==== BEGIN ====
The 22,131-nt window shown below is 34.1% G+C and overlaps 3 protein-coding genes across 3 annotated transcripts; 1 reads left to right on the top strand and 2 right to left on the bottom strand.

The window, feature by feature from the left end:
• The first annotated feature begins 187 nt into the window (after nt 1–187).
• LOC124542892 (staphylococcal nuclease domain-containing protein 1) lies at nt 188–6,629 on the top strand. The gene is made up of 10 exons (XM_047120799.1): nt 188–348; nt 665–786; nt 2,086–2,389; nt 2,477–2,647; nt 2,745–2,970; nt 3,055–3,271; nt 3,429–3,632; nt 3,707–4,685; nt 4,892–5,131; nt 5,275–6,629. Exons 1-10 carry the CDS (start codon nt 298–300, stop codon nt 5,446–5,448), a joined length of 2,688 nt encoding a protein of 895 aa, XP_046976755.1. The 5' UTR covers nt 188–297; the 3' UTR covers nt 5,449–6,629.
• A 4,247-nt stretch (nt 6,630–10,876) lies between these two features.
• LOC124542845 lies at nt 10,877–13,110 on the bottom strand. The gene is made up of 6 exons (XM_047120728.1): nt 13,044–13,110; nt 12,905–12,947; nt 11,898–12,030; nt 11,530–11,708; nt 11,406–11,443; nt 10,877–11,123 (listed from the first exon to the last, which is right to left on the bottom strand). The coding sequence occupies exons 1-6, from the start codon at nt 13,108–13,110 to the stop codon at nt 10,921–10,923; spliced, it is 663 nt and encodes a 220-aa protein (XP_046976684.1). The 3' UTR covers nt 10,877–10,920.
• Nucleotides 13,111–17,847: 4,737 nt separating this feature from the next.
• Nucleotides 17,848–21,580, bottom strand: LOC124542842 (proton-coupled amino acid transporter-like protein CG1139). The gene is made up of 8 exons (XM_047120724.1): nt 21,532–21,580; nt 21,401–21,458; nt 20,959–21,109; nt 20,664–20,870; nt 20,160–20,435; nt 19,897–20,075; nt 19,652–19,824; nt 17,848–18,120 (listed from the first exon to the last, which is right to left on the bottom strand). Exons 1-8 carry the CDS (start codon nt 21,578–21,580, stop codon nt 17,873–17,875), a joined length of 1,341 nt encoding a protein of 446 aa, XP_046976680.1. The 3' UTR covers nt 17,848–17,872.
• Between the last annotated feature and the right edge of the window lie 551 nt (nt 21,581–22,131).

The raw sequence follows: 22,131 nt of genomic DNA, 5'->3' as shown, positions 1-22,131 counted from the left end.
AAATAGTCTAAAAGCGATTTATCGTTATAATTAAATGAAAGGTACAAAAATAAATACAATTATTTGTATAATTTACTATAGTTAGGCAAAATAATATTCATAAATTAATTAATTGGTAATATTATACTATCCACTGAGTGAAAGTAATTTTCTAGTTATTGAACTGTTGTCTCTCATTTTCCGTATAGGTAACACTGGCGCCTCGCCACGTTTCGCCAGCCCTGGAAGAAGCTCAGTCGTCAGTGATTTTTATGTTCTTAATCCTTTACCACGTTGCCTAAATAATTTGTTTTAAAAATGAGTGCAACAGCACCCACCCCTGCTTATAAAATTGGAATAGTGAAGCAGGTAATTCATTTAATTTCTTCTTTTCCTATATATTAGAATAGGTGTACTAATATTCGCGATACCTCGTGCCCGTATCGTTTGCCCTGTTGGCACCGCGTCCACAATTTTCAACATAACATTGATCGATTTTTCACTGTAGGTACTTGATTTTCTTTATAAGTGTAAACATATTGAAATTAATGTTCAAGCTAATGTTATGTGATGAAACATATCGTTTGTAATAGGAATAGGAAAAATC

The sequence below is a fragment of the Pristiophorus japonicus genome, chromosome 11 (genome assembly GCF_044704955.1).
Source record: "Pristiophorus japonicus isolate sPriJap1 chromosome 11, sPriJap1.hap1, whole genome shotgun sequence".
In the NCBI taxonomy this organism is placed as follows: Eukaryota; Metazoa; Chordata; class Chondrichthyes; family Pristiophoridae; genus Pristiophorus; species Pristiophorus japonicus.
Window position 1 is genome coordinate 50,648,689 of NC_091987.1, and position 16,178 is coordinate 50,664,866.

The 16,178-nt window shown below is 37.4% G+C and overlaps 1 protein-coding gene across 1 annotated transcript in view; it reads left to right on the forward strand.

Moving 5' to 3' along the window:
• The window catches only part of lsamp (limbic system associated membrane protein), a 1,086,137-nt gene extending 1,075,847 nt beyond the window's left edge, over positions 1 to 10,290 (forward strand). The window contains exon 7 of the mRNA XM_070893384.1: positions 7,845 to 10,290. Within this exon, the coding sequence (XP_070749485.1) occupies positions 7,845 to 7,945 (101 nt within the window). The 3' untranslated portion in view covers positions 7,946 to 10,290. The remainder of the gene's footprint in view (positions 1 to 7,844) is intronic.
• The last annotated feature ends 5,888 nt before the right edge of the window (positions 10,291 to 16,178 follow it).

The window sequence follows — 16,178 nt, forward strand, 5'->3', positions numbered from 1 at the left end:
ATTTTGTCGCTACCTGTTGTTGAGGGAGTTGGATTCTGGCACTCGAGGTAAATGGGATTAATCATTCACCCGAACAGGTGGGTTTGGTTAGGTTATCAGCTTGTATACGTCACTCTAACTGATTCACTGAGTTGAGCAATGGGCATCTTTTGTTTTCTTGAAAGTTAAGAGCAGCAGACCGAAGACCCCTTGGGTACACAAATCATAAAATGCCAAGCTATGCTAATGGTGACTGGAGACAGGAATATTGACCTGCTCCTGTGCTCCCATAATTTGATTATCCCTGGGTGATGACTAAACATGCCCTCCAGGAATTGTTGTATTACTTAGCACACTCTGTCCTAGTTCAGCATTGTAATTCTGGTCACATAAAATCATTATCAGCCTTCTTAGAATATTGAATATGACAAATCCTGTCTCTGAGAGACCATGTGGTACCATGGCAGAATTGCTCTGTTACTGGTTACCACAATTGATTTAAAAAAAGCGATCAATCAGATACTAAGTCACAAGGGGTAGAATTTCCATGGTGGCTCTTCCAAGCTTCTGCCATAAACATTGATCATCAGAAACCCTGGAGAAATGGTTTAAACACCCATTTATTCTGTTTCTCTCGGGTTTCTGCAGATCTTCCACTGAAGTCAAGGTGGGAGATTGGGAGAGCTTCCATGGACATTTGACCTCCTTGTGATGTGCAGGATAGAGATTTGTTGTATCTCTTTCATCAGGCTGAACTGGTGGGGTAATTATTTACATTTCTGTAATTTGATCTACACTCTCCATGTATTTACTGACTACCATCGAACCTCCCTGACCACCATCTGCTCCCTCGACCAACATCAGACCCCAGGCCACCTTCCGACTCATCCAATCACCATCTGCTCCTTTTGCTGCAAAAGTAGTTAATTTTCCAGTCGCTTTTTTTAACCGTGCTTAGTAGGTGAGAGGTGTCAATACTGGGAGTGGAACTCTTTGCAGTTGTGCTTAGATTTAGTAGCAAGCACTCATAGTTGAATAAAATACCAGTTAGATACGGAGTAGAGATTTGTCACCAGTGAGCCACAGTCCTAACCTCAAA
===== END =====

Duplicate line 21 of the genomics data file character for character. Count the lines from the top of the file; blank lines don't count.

ATTTTGTCGCTACCTGTTGTTGAGGGAGTTGGATTCTGGCACTCGAGGTAAATGGGATTAATCATTCACCCGAACAGGTGGGTTTGGTTAGGTTATCAGCTTGTATACGTCACTCTAACTGATTCACTGAGTTGAGCAATGGGCATCTTTTGTTTTCTTGAAAGTTAAGAGCAGCAGACCGAAGACCCCTTGGGTACACAAATCATAAAATGCCAAGCTATGCTAATGGTGACTGGAGACAGGAATATTGACCTGCTCCTGTGCTCCCATAATTTGATTATCCCTGGGTGATGACTAAACATGCCCTCCAGGAATTGTTGTATTACTTAGCACACTCTGTCCTAGTTCAGCATTGTAATTCTGGTCACATAAAATCATTATCAGCCTTCTTAGAATATTGAATATGACAAATCCTGTCTCTGAGAGACCATGTGGTACCATGGCAGAATTGCTCTGTTACTGGTTACCACAATTGATTTAAAAAAAGCGATCAATCAGATACTAAGTCACAAGGGGTAGAATTTCCATGGTGGCTCTTCCAAGCTTCTGCCATAAACATTGATCATCAGAAACCCTGGAGAAATGGTTTAAACACCCATTTATTCTGTTTCTCTCGGGTTTCTGCAGATCTTCCACTGAAGTCAAGGTGGGAGATTGGGAGAGCTTCCATGGACATTTGACCTCCTTGTGATGTGCAGGATAGAGATTTGTTGTATCTCTTTCATCAGGCTGAACTGGTGGGGTAATTATTTACATTTCTGTAATTTGATCTACACTCTCCATGTATTTACTGACTACCATCGAACCTCCCTGACCACCATCTGCTCCCTCGACCAACATCAGACCCCAGGCCACCTTCCGACTCATCCAATCACCATCTGCTCCTTTTGCTGCAAAAGTAGTTAATTTTCCAGTCGCTTTTTTTAACCGTGCTTAGTAGGTGAGAGGTGTCAATACTGGGAGTGGAACTCTTTGCAGTTGTGCTTAGATTTAGTAGCAAGCACTCATAGTTGAATAAAATACCAGTTAGATACGGAGTAGAGATTTGTCACCAGTGAGCCACAGTCCTAACCTCAAA